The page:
I'm looking at a '17 touring. It was built mid-September 1916. It seems to have several holdovers from the '16 model year (patent plate, brass gear case and black painted levers on steering column, brass hubcaps, windshield hinge where the glass splits and not above, etc.)
Am I correct it was pretty common for Ford to use up parts from a previous model year when starting a new one?
Yes. It's also very common for parts to have been changed sometime in the past hundred years. I assume you're getting the date from the engine. Is the body 1917 style?
Hello again. Technically it is a 1916 but is a 1917 model year. Model year and manufactured year are not always the same. Model year change over was a few months prior to the calendar year. I would call it a 1916.
I wouldn't call it anything until I see it. That 1917 model year engine could be a replacement in a 1916 car. That's why I asked about the body. The 1916 and 1917 bodies are radically different. Let's see it.
My father and I both own 1917 Fords with known histories from new and we have made it a point to look at a number of 1917 Fords over the years, especially if they are un-restored.
The early 1917 Ford I have seen - August, September, October, 1916 motor numbers - had nickel over any of the brass:
- windshield channel
- hubcaps (sometimes the hubcaps are nickel over steel instead of nickel over brass)
- castle nuts on radiator shell and kerosene lamps - they are always nickel but sometimes over steel instead of brass
The composition and finish of the steering gear cases can differ based on what I have seen in person and in period photos. The nickel plating is never very good, especially on the levers so subsequently it is not uncommon for folks to paint them black. Some folks strip the plating on the brass housing that is riveted to the steering column. On my father's and my cars, the screw on cap for the gear housing are nickel over steel and the original plating was pretty lousy.
The patent plate should mounted on the left side of the firewall and slightly obscured by the cowl - this was the standard location starting with the 1915 models. See this thread and scroll down to see the location of the patent plate on my unrestored 1917 roadster (May 1917 serial number - plate is black over steel but rusty):
I believe that Jim Sims has an un-restored 1917 touring that was assembled in August 1916 that is in very good, original condition. He would be a good source of information for very early 1917 Fords. I would ask him about nickel plating as well as if the patent plate is brass or steel.
Now that I have been thinking about it, Warren Mortensen has an early 1917 touring (October 1916?). I saw the car prior to restoration - you may want to contact him:
There is also another really nice unrestored 1917 touring in Colorado that has a fall 1916 serial number that was featured in Vintage Ford or the Model T Times maybe 20 years ago. I examined that car at the national tour in Park Rapids, MN years ago. I don't know if I have any photos of that car (pre-digital camera).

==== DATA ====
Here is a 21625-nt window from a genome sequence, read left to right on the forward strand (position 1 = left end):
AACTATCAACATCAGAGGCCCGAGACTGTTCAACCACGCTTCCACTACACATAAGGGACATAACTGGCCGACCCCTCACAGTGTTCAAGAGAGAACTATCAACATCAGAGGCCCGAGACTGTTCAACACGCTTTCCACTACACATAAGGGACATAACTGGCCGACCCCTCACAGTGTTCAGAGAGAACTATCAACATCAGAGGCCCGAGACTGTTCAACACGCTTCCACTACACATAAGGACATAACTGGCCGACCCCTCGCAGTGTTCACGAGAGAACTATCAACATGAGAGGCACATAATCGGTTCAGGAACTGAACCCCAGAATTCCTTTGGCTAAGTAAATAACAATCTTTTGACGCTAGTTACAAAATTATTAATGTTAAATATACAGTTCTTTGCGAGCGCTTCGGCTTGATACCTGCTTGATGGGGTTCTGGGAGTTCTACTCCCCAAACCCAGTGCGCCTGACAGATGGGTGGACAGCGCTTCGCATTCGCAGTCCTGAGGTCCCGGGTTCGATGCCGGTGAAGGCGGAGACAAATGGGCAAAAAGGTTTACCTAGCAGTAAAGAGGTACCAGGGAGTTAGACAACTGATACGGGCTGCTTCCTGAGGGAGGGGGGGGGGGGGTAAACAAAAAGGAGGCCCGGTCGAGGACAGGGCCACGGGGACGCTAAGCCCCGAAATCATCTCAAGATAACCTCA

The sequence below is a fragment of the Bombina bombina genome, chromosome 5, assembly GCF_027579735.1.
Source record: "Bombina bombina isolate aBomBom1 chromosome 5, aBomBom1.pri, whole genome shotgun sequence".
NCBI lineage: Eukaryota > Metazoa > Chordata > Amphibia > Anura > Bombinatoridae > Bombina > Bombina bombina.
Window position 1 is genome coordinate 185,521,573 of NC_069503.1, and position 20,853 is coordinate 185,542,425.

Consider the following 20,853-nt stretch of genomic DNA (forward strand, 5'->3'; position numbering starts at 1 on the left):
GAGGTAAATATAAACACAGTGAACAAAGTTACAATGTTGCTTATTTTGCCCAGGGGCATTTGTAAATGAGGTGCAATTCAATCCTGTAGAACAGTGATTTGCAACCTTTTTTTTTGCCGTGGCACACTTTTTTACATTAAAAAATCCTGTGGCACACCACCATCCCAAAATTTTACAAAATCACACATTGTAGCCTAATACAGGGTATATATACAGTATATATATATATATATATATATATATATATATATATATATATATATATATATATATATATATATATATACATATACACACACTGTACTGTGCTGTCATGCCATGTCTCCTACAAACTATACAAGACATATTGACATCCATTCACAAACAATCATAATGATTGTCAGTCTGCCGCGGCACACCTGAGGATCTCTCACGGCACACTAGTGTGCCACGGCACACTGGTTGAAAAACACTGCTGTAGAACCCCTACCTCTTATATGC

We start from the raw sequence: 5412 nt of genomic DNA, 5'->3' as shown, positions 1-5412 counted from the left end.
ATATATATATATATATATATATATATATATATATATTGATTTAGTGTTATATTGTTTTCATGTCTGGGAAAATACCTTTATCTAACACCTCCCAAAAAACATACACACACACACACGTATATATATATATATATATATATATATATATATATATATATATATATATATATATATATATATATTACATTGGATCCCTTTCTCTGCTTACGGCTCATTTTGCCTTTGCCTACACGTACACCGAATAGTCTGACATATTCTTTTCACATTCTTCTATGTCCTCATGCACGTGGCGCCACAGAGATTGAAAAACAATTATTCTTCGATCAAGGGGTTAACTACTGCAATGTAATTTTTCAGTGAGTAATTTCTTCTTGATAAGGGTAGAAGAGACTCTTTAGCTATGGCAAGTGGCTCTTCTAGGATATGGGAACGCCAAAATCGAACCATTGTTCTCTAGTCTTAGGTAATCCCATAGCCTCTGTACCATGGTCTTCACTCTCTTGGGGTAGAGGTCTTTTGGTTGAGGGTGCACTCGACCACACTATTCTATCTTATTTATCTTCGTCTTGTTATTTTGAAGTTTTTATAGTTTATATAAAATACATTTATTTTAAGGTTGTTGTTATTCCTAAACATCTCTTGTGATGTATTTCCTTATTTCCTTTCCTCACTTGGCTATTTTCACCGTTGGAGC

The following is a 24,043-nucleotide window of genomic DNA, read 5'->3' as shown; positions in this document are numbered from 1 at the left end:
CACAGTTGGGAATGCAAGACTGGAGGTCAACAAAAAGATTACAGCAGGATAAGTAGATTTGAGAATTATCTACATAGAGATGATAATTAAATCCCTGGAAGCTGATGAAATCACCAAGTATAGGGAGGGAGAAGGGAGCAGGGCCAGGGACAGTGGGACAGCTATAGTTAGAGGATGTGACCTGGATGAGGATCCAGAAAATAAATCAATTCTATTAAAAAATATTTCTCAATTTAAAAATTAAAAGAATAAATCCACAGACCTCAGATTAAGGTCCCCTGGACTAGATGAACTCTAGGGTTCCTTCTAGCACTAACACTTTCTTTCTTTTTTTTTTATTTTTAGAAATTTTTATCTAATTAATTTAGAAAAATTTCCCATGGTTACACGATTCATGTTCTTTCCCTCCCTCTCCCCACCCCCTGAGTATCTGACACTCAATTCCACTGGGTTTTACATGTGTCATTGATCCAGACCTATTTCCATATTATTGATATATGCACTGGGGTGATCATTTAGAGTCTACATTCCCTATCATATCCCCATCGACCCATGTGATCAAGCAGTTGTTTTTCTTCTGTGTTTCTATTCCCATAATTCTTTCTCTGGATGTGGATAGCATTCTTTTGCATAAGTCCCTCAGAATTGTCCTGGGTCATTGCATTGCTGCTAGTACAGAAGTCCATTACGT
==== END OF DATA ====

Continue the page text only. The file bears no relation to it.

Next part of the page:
There's another early '17 touring floating around the Twin Cities that belonged to the late Norm Nielsen and later Greg Lundeen but I don't know its current whereabouts.
Also, I have photos of another unrestored early 1917 Ford (September or October 1916) that was purchased new in Minneapolis and until recently spent its entire life in Minneapolis. I'll see if I can dig those up and post them (I'm visiting my parents at the moment).
A Ford with a September 1916 serial number IS NOT "technically a 1916."
In the U.S. we describe cars by model year, not by actual date of manufacture.
I own and drive a 2003 Pontiac Grand Prix. "2003" is an adjective, not a specific date. When folks ask my what kind of car I drive I don't say, "It's a 2003 Pontiac and, by the way, it came off the assembly line in November of 2002."
I do have a 17 that was made August 7 1916. Has many things that were only used for the first couple of months of production such a the black steering gear box and fan shroud.
Wow! Great info. The patent plate is definitely 1916 style per the encyclopedia. Three hubcaps are either brass or brass over steel, the fourth rusty steel. The wheels are later demountables. Title says 1917. I've attached a photo that may or may not help :-)
There should be a date and serial number on the front passenger side floor riser. Depending on the body manufacturer, it is either stamped into the wood or a metal plate fixed to the wood.
You said three of your hubcaps are brass over steel and the fourth is nickel over rusty steel. I think you mean three are nickel over brass - that's what I see on the hubcap on the right.
Where is your patent plate located? It should be on the driver's side of the firewall to the left of the steering column flange, the corner of the plate tucked up under the cowl. I believe the 1916 through 1919 patent plates were the same.
Also, one more set of nickel plated castle nuts I neglected to mention are the two for the windshield hinge (one per hinge). They are nickel over brass on both of our 1917 Fords.
The patent plate is where you described. Not the MTFCA encyclopedia but another source showed different patent plates for 1916 and 1917. This car has the 1916 plate (but then it was built in Sept 1916). Confusing.....
I plan to see the car again soon and will check out a few things that were mentioned. Thanks to all!
1916 Patent Plate
1917 Patent Plate
The car in the photo posted at 6:39 PM is a 1917, definitely not 1916. This is consistent with the September 1916 (1917 model year) engine date.
This is a 1916. Note the obvious differences: radiator, cowl, hood, fenders.
(Message edited by steve_jelf_parkerfield_ks on August 14, 2018)